RARE WAYNE HUSTED BIOMORPHIC GLASS VASE Nr. 5422 FOR BLENKO
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A rare triangular, biomorphic BLENKO glass vase Nr. 5422 designed by Wayne Husted in 1954 and produced for only two years. Tall at 12.5", its color is a beautiful pale chartreuse.
BLENKO GLASS COMPANY is a family-owned business located in Milton, W. Va., that specializes in hand-blown glass. It was founded in 1921 as the Eureka Art Glass Company by Englishman William John Blenko (1854–1934). Blenko was determined to introduce Old World sheet glass production methods in the US. He immigrated to America in 1893 and eventually set up shop in Milton after several unsuccessful attempts to establish factories elsewhere. Blenko had been sold on the location by the Industrial Development Dept. of the Chesapeake & Ohio Railroad—as both home to a sober, conscientious workforce and a reliable source of natural gas for his kilns. He set to work building a furnace with the help of a few Milton locals, and, within less than a month, handmade glass was being manufactured. (Along with natural gas, rich deposits of silica and access to both river and rail transportation helped make West Virginia a locus of glass manufacturing following the American Civil War.) Prior to the 1923 arrival of his son and daughter-in-law—William H. Blenko (d. 1969) and his wife Marion (née Hunt)—William J. was making and selling all of the glass himself. Within two years time, a larger workshop and better shipping facilities were necessary, and the glassworks was moved across the river to its present location, near the main line of the C&O Railroad. The operation acquired a notable commission in 1927 when British architect Sir Giles Gilbert Scott chose it to fabricate glass for the windows of Liverpool Cathedral. Another early honor was furnishing glass for the windows of St Patrick’s in New York City.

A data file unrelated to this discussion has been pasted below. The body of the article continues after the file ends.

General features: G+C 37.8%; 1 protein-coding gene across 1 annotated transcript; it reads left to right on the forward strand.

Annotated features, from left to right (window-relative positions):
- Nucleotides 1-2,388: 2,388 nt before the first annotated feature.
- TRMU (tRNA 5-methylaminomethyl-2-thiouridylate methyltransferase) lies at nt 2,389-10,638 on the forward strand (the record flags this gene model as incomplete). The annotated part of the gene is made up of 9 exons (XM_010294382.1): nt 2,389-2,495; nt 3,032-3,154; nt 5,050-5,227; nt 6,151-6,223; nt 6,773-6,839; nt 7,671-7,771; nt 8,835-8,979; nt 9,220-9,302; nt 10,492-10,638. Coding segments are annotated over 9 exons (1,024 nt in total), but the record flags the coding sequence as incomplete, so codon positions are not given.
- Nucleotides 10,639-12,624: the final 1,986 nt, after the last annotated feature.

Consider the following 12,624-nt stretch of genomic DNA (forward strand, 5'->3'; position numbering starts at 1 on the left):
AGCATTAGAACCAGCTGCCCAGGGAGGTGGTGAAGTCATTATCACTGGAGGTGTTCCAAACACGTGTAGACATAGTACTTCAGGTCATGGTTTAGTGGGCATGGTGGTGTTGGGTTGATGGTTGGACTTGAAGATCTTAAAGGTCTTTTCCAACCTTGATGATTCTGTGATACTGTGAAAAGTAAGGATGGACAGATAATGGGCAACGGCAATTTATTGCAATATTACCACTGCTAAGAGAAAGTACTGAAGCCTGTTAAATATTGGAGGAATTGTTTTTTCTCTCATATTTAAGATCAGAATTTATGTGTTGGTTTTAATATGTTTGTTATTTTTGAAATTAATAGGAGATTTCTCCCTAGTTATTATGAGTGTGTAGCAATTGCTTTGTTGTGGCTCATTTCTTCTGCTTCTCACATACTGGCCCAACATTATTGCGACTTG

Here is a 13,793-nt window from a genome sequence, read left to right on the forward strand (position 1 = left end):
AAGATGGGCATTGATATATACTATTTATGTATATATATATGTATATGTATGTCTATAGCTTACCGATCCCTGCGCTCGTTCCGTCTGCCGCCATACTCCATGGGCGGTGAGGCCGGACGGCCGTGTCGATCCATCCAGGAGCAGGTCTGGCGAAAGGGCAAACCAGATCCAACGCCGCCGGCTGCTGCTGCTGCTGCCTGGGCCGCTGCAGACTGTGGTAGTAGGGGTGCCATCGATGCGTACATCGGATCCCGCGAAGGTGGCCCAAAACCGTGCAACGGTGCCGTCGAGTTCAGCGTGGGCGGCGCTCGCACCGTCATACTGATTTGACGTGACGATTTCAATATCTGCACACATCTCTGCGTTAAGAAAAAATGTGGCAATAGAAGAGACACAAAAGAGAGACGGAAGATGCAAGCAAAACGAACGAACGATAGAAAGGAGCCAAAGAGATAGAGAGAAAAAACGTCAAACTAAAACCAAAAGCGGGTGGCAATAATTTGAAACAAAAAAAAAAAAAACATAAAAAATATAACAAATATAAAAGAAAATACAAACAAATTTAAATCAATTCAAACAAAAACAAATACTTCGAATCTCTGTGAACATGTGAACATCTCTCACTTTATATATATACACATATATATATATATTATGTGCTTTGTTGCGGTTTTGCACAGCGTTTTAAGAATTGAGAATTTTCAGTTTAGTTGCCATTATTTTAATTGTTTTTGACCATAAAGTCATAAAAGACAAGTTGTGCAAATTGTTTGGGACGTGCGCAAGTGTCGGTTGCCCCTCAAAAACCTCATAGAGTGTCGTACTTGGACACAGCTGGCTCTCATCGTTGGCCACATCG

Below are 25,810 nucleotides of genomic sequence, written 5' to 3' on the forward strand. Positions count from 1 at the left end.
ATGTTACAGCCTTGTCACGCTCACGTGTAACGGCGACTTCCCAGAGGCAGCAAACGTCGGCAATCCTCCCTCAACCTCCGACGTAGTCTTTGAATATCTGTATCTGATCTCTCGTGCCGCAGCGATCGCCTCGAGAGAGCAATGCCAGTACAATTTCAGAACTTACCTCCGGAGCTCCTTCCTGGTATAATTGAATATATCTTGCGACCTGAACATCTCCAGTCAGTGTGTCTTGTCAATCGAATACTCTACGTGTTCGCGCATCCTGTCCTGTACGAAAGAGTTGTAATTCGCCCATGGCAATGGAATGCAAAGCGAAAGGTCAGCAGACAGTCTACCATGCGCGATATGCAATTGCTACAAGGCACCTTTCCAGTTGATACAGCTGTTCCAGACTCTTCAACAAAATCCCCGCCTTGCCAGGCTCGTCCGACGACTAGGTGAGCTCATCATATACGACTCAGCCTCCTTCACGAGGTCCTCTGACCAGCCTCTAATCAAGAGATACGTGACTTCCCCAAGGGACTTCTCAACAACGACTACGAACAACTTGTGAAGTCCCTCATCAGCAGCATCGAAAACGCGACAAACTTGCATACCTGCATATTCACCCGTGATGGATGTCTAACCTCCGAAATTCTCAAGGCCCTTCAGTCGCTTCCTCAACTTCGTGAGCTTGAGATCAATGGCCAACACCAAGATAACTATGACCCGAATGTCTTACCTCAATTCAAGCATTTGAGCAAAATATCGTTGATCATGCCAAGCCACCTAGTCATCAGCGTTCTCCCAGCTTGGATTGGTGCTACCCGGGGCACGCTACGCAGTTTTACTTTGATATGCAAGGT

The onset of the Great Depression, which decimated the market for stained glass, made it obvious that the product line had to expand beyond sheet glass. To that end, the services of two Swedish-American glassblowers were secured in 1929, the brothers Louis Miller and Axel Müller (the latter of whom never Americanized his name). They trained the Milton crews to craft decorative objects by hand—the vases, pitchers, and stemware for which BLENKO became internationally known. An early customer was the Boston importer Carbone and Sons, which previously had sourced such goods from Italy and Sweden. Growing demand was met with increased production, and, in 1930, the company changed its name to the BLENKO GLASS COMPANY, and the tableware line that made "Blenko" a household name was introduced. In 1932, Macy’s in New York began selling BLENKO. After founder William J. died in 1934, son William H. assumed his duties; he would preside over steady growth at the firm for 30 years before retiring. His wife Marion served as treasurer, secretary, and retail sales manager up until her death in 1989.